Photo by David Regen

Below is information about a spectacular performance installation in the Museum of Modern Art in NYC.  An interview with Amir Khosrowpour, one of the participating pianists, will be forthcoming.

Performance 9: Allora & Calzadilla
at The Museum of Modern Art
11 West 53rd Street New York, NY 10019
The Donald B. and Catherine C. Marron Atrium, second floor
December 8, 2010 – January 10, 2011

Stop, Repair, Prepare: Variations on Ode to Joy, No. 1, modified Bechstein piano, 40 x 65 x 84 5/8 inches.

For the ninth installment of the Performance Exhibition Series, the artists Jennifer Allora (b. 1974) and Guillermo Calzadilla (b. 1971) present Stop, Repair, Prepare: Variations on Ode to Joy for a Prepared Piano (2008). For this piece, the artists carved a hole in the center of a grand piano, through which a pianist plays the famous Fourth Movement of Beethoven’s Ninth Symphony, usually referred to as “Ode to Joy.” The performer leans over the keyboard and plays upside down and backwards, while moving with the piano across the vast atrium. The result is a structurally incomplete version of the ode—the hole in the piano renders two octaves inoperative—that fundamentally transforms both the player/instrument dynamic and the signature melody, underlining the contradictions and ambiguities of a song that has long been invoked as a symbol of humanist values and national pride.

Organized by Klaus Biesenbach, MoMA Chief Curator at Large and Director, MoMA PS1; and Jenny Schlenzka, Assistant Curator for Performance, Department of Media and Performance Art.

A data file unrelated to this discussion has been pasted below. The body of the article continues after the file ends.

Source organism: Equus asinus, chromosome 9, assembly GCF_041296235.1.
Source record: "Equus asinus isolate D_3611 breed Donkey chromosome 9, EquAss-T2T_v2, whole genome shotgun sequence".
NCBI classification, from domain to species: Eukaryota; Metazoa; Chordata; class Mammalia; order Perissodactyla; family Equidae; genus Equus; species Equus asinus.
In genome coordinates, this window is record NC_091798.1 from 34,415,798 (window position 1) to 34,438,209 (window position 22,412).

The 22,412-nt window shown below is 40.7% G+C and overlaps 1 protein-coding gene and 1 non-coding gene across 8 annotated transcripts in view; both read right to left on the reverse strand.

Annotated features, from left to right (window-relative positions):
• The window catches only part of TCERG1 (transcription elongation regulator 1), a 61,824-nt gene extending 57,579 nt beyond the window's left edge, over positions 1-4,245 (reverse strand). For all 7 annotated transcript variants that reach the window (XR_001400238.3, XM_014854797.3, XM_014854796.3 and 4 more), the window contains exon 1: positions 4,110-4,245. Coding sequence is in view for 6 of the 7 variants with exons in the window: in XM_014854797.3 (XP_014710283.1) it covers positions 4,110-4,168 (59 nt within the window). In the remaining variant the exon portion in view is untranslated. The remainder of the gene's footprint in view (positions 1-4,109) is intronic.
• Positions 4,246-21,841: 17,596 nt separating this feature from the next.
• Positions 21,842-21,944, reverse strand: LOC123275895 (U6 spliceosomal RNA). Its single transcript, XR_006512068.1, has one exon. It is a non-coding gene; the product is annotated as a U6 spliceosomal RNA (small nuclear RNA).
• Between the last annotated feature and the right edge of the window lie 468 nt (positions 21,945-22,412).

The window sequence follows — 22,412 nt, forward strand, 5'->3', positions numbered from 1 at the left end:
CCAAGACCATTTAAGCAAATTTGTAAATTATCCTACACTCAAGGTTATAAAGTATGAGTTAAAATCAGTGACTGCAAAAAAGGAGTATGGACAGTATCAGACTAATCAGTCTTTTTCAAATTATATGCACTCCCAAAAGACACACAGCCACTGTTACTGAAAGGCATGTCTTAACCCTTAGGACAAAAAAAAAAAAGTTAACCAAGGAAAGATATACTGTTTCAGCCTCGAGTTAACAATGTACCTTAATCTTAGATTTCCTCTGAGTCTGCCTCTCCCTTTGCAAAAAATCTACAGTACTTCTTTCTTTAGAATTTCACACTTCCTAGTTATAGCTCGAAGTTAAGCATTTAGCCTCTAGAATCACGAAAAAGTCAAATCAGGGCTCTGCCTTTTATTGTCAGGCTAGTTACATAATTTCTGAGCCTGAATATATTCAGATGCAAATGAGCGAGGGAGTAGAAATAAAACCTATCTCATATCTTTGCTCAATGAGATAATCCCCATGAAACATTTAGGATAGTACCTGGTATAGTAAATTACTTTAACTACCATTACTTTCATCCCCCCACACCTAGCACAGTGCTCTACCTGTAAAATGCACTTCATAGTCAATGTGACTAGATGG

Performances take place hourly, starting at 11:30 a.m., every day the museum is open.

Here are articles from the NYTimes, and NYC Culture, as well as a NYTimes Video.

Happy Holidays!

One Response to “Stop, Repair, Prepare: Variations on Ode to Joy for a Prepared Piano (2008”
  1. Laoshi Ma says:

    I wish the video was as clear as the articles — the comparison to Gordon Matta-Clark seems apt.

    Though, it’s a very simple and clear concept, something that leaves me with wanting more than just “we cut a hole in it, breaking a piece that’s been abused by too many people.” I’d find the comments made about the “breaking” of tradition with the end of the symphony almost sophomoric if the visual of the performance wasn’t so striking.

    Makes me miss being close to NYC….

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